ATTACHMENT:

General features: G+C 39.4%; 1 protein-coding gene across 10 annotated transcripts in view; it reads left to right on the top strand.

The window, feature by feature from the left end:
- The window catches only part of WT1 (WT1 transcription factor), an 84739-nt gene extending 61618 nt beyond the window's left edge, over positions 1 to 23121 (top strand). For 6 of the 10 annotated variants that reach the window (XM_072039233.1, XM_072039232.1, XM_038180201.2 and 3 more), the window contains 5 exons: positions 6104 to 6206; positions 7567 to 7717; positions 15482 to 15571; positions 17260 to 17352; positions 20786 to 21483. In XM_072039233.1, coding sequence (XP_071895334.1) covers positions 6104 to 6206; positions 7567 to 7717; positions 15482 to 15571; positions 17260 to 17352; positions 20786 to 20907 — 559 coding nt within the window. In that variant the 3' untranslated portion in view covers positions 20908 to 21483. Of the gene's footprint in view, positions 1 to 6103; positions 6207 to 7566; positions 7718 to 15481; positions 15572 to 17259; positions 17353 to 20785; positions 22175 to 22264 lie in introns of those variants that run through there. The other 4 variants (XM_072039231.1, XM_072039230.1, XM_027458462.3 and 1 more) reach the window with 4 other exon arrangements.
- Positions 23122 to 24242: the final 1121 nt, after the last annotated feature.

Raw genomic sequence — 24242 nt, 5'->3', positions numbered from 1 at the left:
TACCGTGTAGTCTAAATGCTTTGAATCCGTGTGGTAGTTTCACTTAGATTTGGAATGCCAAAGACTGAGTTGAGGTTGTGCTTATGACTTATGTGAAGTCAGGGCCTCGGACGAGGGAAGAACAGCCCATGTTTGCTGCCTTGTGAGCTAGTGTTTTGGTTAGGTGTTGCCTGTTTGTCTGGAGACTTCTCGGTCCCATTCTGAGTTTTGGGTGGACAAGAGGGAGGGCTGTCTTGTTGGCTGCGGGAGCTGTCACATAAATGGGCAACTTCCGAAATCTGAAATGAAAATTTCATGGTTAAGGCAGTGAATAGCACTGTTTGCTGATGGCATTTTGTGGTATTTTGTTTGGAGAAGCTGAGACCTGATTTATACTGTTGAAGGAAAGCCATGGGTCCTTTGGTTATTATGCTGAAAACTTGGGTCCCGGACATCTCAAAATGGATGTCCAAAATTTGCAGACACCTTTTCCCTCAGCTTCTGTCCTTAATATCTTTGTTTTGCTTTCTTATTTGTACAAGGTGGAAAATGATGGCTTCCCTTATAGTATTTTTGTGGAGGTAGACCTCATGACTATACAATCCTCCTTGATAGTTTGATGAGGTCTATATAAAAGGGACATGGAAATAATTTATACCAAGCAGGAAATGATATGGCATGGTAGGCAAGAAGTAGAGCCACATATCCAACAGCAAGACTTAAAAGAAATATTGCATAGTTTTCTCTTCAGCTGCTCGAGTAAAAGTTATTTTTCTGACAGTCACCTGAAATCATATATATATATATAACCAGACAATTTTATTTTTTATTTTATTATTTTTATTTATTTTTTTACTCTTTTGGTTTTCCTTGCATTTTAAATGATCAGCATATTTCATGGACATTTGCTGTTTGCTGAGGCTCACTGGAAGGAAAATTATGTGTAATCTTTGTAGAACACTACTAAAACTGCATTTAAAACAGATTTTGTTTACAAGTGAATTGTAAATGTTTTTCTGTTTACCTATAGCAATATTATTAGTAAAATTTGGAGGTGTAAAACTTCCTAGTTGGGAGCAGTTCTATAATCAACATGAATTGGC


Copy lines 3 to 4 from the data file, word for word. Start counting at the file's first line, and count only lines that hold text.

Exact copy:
- The window catches only part of WT1 (WT1 transcription factor), an 84739-nt gene extending 61618 nt beyond the window's left edge, over positions 1 to 23121 (top strand). For 6 of the 10 annotated variants that reach the window (XM_072039233.1, XM_072039232.1, XM_038180201.2 and 3 more), the window contains 5 exons: positions 6104 to 6206; positions 7567 to 7717; positions 15482 to 15571; positions 17260 to 17352; positions 20786 to 21483. In XM_072039233.1, coding sequence (XP_071895334.1) covers positions 6104 to 6206; positions 7567 to 7717; positions 15482 to 15571; positions 17260 to 17352; positions 20786 to 20907 — 559 coding nt within the window. In that variant the 3' untranslated portion in view covers positions 20908 to 21483. Of the gene's footprint in view, positions 1 to 6103; positions 6207 to 7566; positions 7718 to 15481; positions 15572 to 17259; positions 17353 to 20785; positions 22175 to 22264 lie in introns of those variants that run through there. The other 4 variants (XM_072039231.1, XM_072039230.1, XM_027458462.3 and 1 more) reach the window with 4 other exon arrangements.
- Positions 23122 to 24242: the final 1121 nt, after the last annotated feature.